Follow Along With Our
2011 Advent Guide
This Year's Theme:
The Places We Have Seen Jesus
This will be a sign to you: You will find a baby wrapped in cloths and lying in a manger. - Luke 2:12
The first witnesses of the birth of Jesus were the shepherds. They saw Him wrapped in cloths and lying in a manger. What a strange place to find Jesus. But, through the centuries Jesus has been seen by faith in other places and events such as in the life of a godly person, in a good deed done for others, in events where His hand has been at work, in the strangers whom we happen to meet at moments in our lives, in the life of a homeless person who needs a place to lay his head and in a song or a sermon.
One of the names given to Jesus by the prophet Isaiah is Emmanuel, which means “God with us.” Often we do not see Jesus at that moment but in hindsight we can attest that He was there and at work.
What is Advent?
We keep track of time and seasons of the year by using calendars that provide us opportunities to observe, commemorate and celebrate certain events or occasions. The changing seasons of the year also provide us with recurring opportunities to celebrate the Christian faith in worship. The Christian church, following earlier Jewish tradition, has long used the seasons of the year as an opportunity for festivals and holidays, sacred time set aside to worship God as the Lord of life.
|Copies of the guide are available in the lobby of Wokship/Career Development, located on the first floor of Lassiter Student Center across from the mailroom. Copies also will be distributed at Honors Chapel this Thursday, Dec. 8.|
While Jewish celebration revolves around the Eodus from Egypt, the Christian church year focuses in the life and ministry of Jesus. The sequence of festivals from Advent to Resurrection Sunday is an annual spiritual journey for worshippers as they kneel at the manger, listen on a hillside, walk the streets of Jerusalem, hear the roar of the mob, stand beneath the cross, and witness the resurrection. The rest of the church year provides opportunity to reflect on the meaning of the coming of Jesus and His commission to His people to be a light to the world.
Many churches in the Protestant tradition do not celebrate in any deliberate or sustained way the various seasons of the church year beyond Christmas and Easter. However, the observance of the seasons of the church year has a long history in the life of the Christian Faith.
The Christian calendar is organized around two major centers of Sacred Time: Advent, Christmas and Epiphany; and Lent, Holy Week and Easter, concluding at Pentecost. The rest of the year following Pentecost is known as Ordinary Time, from the word “ordinal,” which simply means counted time (First Sunday after Pentecost, Second Sunday after Pentecost, etc.).* Advent is a time to celebrate the coming of Christ nto the world. This year, Advent begins on Sunday, Nov. 27, and ends on Christmas Day, Dec. 25. It is a sacred time for Christians to reflect upon their relationship with the Creator God who chose to ecome incarnate in His Only Son, Jesus the Christ.
The Advent Devotional Guide is intended to provide you a few brief moments each day to reflect on the most remarkable event in human history, God’s action of taking upon Himself the role of one born of Mary who is both full humanity and full deity.
*from Seasons of the Year by Dennis Bratcher, Copyright © CRI/Voice, Institute
The 2011 Advent Guide is Dedicated to Student Lauren Graham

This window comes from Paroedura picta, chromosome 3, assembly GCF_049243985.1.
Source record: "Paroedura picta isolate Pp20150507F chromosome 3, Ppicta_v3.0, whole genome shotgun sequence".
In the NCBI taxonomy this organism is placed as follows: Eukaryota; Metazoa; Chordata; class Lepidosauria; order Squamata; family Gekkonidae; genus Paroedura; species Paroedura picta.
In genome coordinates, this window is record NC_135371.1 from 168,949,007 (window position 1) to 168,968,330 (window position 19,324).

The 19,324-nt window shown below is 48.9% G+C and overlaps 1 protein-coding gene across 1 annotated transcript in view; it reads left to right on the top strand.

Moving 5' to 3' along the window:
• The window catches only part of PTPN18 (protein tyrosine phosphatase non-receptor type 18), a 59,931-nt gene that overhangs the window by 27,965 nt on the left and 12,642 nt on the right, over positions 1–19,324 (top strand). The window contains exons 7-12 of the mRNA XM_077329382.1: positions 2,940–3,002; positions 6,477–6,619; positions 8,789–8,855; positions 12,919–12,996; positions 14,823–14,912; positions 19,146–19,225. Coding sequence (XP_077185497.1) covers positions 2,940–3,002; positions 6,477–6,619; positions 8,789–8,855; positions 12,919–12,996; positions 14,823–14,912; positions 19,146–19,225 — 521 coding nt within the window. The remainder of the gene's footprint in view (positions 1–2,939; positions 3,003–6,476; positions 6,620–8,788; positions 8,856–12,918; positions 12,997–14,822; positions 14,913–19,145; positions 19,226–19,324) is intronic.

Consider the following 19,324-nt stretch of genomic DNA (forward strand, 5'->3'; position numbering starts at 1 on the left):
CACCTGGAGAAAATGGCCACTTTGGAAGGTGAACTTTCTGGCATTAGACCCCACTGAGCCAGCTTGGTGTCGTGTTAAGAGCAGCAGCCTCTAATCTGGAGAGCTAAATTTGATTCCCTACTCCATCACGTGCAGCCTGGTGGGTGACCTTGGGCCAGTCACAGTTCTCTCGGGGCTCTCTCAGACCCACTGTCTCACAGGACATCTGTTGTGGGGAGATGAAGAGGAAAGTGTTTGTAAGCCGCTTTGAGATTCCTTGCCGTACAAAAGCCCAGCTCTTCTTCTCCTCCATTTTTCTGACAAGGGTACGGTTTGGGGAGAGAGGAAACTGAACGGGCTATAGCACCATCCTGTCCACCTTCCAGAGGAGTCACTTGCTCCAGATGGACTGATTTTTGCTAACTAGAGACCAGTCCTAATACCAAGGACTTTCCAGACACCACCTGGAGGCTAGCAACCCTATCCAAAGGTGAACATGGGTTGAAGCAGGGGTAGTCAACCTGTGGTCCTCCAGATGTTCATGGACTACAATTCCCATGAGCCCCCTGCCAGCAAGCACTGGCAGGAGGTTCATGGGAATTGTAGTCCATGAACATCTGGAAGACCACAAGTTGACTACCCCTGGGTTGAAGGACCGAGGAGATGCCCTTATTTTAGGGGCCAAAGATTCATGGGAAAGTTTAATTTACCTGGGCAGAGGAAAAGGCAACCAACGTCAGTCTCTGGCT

On June 5, 2011, Lauren Graham, a student at Palm Beach Atlantic University, was critically injured in a car accident. Lauren had only days earlier returned from India as a part of a student missions team. Sitting in the front passenger seat, she took the full brunt of the vehicle that slammed into the side of the car. Lauren was taken by helicopter to St. Mary’s Hospital in West Palm Beach where she remained in a coma for several days.
if you would like to give to support PBA Student Missions.
to visit Lauren's Web page and support her in her recovery
At first, no one knew with certainty whether or not Lauren would live. In addition to multiple internal bruises and fractures of bones, she suffered a traumatic brain injury. Even if she lived, the doctors were uncertain about whether or not Lauren would ever recover fully from the injuries to her brain.
The tragic accident occurred at the beginning of summer. As we begin the Advent season, Lauren has far surpassed even the most optimistic prognoses. She survived and gradually began a lengthy healing process. She is now able to walk, talk, write and go places with her family and she continues to make daily progress.
Through the sustaining and healing power of God in her life and with bulldog determination on Lauren’s part, she hopes to return to complete her degree at PBA where she is a graphic arts major in the University’s Supper Honors Program.
Lauren has been and continues to be an inspiration to her classmates, faculty and staff at Palm Beach Atlantic University.
We are dedicating the 2011 Advent Devotional Guide to her and her remarkable family.
We asked Lauren if she would write a devotional herself for the Advent Devotional Guide without knowing that the Guide would be dedicated to her. She eagerly consented. You can read Lauren’s devotional found on Day 1, Sunday, Nov. 27.
Her dad, Sherwood David Graham, shared these words: “We are trusting that God will not only teach us His statutes through our afflictions and obedience through our sufferings, but that God’s handiwork in Lauren’s life will cause each of you to see that ‘the Sun of life divine, through passing clouds shall but more brightly shine.’ May we all bring Him much glory as part of Lauren’s story.”
Lauren, over these past months we have seen Jesus through you.